What and how
After some months in Droga Wolna free democratic school, some questions came to my mind. How does the school really working? How do they see the value of democracy? How do they see the context of the school? Why is it important for them coming to school when they have an unschooling perspective? What does freedom mean to them?
It has been difficult finding answers, I didn’t feel like asking people directly. After all, when you are living an environment for such long time, you may just take all those questions for granted. But then, one night, I had an idea: let’s make a big board where everyone can write anonymously. I decided to involve my flatmate Cherly and we agreed some rules about boards. Every week, we were choosing different question to write in funny way on the board which were introduced then at school. Everyone (kids, mentors, families) could write answers or draw something. At the end of the week (something it took more time), Cherly and me collected and discussed the answer in order to create and paint a canvas that represented the whole board, question and answers. We managed to do three boards: what is democracy? What is freedom? What is school? We created these boards with a strong panel using different material: Cherly taught me how to make a simple board fancy and attractive. In the end, we had so much fun painting together the final canvas using our imagination.
- Improving communication
- Being open to diversity
- Increasing tolerance and mind elasticity
- Creating new bonds and strengthen old ones
- Awareness about ourselves and about the environment we are building and living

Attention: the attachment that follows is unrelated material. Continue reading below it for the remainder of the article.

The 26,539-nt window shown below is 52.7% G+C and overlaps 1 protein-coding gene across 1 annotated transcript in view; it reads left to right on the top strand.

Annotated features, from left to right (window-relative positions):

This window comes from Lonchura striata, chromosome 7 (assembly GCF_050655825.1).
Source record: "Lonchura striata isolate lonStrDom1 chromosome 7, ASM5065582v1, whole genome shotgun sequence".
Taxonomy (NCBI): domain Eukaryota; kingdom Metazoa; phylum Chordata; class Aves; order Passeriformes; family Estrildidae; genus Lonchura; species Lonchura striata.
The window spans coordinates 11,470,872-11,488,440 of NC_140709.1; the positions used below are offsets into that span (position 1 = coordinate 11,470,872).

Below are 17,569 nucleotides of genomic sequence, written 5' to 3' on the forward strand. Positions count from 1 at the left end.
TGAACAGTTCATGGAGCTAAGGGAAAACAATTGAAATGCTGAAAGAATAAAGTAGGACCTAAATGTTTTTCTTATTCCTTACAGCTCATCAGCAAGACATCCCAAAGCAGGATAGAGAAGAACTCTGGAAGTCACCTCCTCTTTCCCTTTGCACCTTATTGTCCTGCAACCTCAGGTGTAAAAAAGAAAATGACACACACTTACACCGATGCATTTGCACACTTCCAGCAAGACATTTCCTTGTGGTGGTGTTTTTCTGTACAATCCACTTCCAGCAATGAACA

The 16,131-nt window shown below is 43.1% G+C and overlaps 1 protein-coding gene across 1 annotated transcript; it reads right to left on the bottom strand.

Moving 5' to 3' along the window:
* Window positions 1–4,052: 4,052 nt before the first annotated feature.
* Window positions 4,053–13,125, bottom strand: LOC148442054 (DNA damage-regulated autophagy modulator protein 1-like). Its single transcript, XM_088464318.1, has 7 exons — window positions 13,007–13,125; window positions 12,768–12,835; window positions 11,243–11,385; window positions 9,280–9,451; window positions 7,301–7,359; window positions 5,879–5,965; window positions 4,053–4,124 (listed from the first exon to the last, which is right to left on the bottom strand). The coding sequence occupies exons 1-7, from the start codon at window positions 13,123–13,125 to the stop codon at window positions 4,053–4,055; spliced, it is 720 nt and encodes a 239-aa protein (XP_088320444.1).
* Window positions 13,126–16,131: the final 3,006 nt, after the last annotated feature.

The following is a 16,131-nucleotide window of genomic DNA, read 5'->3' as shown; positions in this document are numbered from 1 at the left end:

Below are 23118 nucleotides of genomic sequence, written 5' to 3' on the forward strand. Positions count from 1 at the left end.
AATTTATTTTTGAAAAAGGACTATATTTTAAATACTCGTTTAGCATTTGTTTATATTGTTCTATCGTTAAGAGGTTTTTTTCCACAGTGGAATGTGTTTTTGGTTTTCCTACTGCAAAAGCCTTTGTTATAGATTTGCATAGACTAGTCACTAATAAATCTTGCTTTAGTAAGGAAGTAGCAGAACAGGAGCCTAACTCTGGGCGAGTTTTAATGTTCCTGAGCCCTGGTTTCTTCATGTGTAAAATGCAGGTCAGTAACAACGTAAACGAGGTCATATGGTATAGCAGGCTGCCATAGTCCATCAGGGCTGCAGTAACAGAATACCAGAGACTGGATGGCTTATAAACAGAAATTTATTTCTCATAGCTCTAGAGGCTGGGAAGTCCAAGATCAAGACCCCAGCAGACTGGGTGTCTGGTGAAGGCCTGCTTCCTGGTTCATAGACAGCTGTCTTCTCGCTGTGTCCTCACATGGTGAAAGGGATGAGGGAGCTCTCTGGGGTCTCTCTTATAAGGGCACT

- Being open to discuss, to question what people take for granted
With the first board, we really needed the support of mentors (Anita we love you) since the translation was important to get to kids. But after the first one, participating in the activity has just been natural. The questions inspired a lot of good talk between people during the weeks. Even some parents stopped by to talk about it, sharing their point of view. Honestly, I had the best discussion with teenagers.
We spent almost one day discussing about democracy, what it means for us and most of all, what it means and feels living in a democratic school. We found unique insights, new perspectives and points of view about the topics. An open space for communication has been built and people were feeling free to share their opinions, idea and even some critics. I totally believe that there is nothing to be scared or ashamed in questioning, in having different thoughts that others or in expressing a willing to change. The most important thing is to talk about it, together, with respect. As Kong Fu Panda says: if you do only what you know by yourself, well, you will never be more that what you are now. You will never grow. What is the best tool to grow and change for better if not talking? I was so surprised by teenagers, they have so much to say, to give to adults if we only let them speak for themselves. And boards guaranteed it for some months, that’s why I think they have been a success and a really good practice at school.
Giulia from Italy, volunteer in Szkoła Demokratyczna Droga Wolna in Szczecin.
Project is co-funded by European Solidarity Corps.